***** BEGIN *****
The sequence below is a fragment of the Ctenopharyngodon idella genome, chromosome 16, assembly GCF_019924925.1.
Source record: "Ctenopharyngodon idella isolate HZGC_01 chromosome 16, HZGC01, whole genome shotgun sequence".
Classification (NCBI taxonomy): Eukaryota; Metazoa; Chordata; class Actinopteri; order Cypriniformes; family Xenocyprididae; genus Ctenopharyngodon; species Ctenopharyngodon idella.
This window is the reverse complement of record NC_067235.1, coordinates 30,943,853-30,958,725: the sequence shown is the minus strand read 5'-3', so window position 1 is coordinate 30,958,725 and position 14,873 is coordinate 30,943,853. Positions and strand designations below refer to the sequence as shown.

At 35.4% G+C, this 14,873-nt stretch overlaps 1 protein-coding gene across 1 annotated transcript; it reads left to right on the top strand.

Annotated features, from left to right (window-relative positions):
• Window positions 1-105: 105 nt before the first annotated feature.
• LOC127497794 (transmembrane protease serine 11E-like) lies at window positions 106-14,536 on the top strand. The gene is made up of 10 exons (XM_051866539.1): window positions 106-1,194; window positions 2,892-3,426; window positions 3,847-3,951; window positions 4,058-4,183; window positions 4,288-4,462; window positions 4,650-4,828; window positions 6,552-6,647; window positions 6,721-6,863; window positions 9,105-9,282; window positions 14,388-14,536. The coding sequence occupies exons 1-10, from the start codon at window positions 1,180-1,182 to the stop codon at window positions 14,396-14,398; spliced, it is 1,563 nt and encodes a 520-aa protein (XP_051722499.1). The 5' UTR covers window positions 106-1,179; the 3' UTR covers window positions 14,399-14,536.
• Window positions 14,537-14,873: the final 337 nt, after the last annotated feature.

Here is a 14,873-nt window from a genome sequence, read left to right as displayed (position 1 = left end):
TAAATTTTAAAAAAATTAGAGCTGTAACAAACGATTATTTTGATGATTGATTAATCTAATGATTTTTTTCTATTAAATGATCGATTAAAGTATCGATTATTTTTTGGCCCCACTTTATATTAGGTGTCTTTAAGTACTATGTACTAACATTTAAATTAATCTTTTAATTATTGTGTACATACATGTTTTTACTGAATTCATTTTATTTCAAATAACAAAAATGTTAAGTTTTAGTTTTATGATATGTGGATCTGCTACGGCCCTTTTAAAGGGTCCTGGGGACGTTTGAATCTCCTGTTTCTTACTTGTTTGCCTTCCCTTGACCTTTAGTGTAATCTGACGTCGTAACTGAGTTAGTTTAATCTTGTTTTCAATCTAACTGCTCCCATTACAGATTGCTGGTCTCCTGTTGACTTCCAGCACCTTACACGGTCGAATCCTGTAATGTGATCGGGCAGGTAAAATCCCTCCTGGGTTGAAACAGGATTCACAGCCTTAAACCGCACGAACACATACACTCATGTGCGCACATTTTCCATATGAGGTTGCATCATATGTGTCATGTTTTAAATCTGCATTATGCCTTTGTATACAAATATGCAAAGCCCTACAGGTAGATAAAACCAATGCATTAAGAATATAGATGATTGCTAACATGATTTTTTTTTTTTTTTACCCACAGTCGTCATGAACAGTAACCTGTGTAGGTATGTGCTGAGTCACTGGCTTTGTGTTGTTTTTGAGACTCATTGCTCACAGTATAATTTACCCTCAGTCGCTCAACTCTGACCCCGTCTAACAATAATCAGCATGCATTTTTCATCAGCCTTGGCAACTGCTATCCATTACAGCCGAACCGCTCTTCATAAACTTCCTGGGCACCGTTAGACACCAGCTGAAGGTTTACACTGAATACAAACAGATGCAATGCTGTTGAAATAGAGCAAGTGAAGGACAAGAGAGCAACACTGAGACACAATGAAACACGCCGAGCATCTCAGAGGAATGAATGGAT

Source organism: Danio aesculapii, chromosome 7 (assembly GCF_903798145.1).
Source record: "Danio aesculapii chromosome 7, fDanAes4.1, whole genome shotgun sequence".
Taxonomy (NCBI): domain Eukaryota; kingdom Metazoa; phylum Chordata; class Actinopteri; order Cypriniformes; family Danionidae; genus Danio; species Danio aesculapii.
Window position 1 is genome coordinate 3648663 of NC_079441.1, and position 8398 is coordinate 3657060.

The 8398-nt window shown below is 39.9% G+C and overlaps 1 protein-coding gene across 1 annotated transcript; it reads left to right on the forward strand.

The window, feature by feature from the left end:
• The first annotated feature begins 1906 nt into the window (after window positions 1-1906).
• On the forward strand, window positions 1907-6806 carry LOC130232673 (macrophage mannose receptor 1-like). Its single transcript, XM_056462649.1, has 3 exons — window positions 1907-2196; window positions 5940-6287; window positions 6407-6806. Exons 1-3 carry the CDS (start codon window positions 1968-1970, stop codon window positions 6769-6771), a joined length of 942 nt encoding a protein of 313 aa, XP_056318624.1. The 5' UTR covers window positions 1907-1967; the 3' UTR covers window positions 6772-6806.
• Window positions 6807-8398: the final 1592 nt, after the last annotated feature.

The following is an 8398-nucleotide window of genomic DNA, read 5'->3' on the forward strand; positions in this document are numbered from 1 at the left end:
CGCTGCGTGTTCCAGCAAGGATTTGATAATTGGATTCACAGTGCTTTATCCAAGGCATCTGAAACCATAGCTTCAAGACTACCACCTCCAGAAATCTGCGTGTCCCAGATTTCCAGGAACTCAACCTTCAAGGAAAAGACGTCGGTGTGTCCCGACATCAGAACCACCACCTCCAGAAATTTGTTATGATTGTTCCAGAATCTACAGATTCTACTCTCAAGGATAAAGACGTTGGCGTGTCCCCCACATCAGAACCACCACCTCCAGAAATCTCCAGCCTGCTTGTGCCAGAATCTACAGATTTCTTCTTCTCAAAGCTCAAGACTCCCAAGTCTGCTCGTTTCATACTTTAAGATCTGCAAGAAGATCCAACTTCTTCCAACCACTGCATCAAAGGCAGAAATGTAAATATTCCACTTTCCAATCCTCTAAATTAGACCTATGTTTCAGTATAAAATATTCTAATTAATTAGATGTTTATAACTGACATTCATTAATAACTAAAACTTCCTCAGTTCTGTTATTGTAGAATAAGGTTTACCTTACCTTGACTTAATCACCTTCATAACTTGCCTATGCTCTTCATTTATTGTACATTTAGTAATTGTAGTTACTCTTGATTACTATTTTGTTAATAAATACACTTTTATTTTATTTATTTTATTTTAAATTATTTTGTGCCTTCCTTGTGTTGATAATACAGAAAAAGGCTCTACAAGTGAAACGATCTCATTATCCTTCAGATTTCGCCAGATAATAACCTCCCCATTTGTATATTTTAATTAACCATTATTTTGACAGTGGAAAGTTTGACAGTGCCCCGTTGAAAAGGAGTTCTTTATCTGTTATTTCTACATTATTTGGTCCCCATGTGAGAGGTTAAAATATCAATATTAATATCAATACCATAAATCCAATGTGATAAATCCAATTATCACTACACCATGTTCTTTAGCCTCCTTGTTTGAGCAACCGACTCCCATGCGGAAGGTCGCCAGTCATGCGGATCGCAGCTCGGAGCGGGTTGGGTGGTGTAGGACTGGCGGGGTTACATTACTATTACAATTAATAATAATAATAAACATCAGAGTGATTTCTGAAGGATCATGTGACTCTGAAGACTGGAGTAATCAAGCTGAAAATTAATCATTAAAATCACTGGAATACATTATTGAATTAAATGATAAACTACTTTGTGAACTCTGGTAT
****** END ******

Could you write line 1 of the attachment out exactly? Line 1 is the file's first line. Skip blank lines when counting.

The sequence below is a fragment of the Ctenopharyngodon idella genome, chromosome 16, assembly GCF_019924925.1.